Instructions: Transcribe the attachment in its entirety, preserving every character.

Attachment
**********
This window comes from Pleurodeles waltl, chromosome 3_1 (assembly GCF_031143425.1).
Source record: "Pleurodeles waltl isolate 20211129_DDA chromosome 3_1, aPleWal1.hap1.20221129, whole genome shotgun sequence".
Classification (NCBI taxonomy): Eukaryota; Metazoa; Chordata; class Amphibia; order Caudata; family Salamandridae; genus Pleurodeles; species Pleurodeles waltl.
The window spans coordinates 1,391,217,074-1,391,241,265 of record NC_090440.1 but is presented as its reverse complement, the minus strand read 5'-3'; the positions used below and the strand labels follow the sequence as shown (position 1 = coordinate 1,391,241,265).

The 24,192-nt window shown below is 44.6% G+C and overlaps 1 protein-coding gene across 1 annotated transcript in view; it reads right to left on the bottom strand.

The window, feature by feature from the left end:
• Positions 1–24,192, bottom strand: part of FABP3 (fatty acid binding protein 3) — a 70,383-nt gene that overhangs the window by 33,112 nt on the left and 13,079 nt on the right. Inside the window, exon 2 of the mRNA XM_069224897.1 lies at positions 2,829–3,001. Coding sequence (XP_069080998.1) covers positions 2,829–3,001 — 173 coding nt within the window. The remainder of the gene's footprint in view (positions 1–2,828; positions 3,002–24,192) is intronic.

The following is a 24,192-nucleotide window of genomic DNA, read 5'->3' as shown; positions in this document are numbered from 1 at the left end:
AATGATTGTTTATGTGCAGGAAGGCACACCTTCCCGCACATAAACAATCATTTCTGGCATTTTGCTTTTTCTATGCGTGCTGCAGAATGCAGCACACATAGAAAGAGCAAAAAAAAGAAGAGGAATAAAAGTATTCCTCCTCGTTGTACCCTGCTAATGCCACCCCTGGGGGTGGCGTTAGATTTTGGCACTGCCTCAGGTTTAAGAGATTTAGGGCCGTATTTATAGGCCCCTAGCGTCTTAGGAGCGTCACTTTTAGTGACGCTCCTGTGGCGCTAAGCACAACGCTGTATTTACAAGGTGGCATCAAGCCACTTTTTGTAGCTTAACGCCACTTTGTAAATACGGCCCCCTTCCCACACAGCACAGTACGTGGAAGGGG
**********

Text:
This window comes from Pleurodeles waltl, chromosome 3_1 (assembly GCF_031143425.1).
Source record: "Pleurodeles waltl isolate 20211129_DDA chromosome 3_1, aPleWal1.hap1.20221129, whole genome shotgun sequence".
Classification (NCBI taxonomy): Eukaryota; Metazoa; Chordata; class Amphibia; order Caudata; family Salamandridae; genus Pleurodeles; species Pleurodeles waltl.
The window spans coordinates 1,391,217,074-1,391,241,265 of record NC_090440.1 but is presented as its reverse complement, the minus strand read 5'-3'; the positions used below and the strand labels follow the sequence as shown (position 1 = coordinate 1,391,241,265).

The 24,192-nt window shown below is 44.6% G+C and overlaps 1 protein-coding gene across 1 annotated transcript in view; it reads right to left on the bottom strand.

The window, feature by feature from the left end:
• Positions 1–24,192, bottom strand: part of FABP3 (fatty acid binding protein 3) — a 70,383-nt gene that overhangs the window by 33,112 nt on the left and 13,079 nt on the right. Inside the window, exon 2 of the mRNA XM_069224897.1 lies at positions 2,829–3,001. Coding sequence (XP_069080998.1) covers positions 2,829–3,001 — 173 coding nt within the window. The remainder of the gene's footprint in view (positions 1–2,828; positions 3,002–24,192) is intronic.

The following is a 24,192-nucleotide window of genomic DNA, read 5'->3' as shown; positions in this document are numbered from 1 at the left end:
AATGATTGTTTATGTGCAGGAAGGCACACCTTCCCGCACATAAACAATCATTTCTGGCATTTTGCTTTTTCTATGCGTGCTGCAGAATGCAGCACACATAGAAAGAGCAAAAAAAAGAAGAGGAATAAAAGTATTCCTCCTCGTTGTACCCTGCTAATGCCACCCCTGGGGGTGGCGTTAGATTTTGGCACTGCCTCAGGTTTAAGAGATTTAGGGCCGTATTTATAGGCCCCTAGCGTCTTAGGAGCGTCACTTTTAGTGACGCTCCTGTGGCGCTAAGCACAACGCTGTATTTACAAGGTGGCATCAAGCCACTTTTTGTAGCTTAACGCCACTTTGTAAATACGGCCCCCTTCCCACACAGCACAGTACGTGGAAGGGG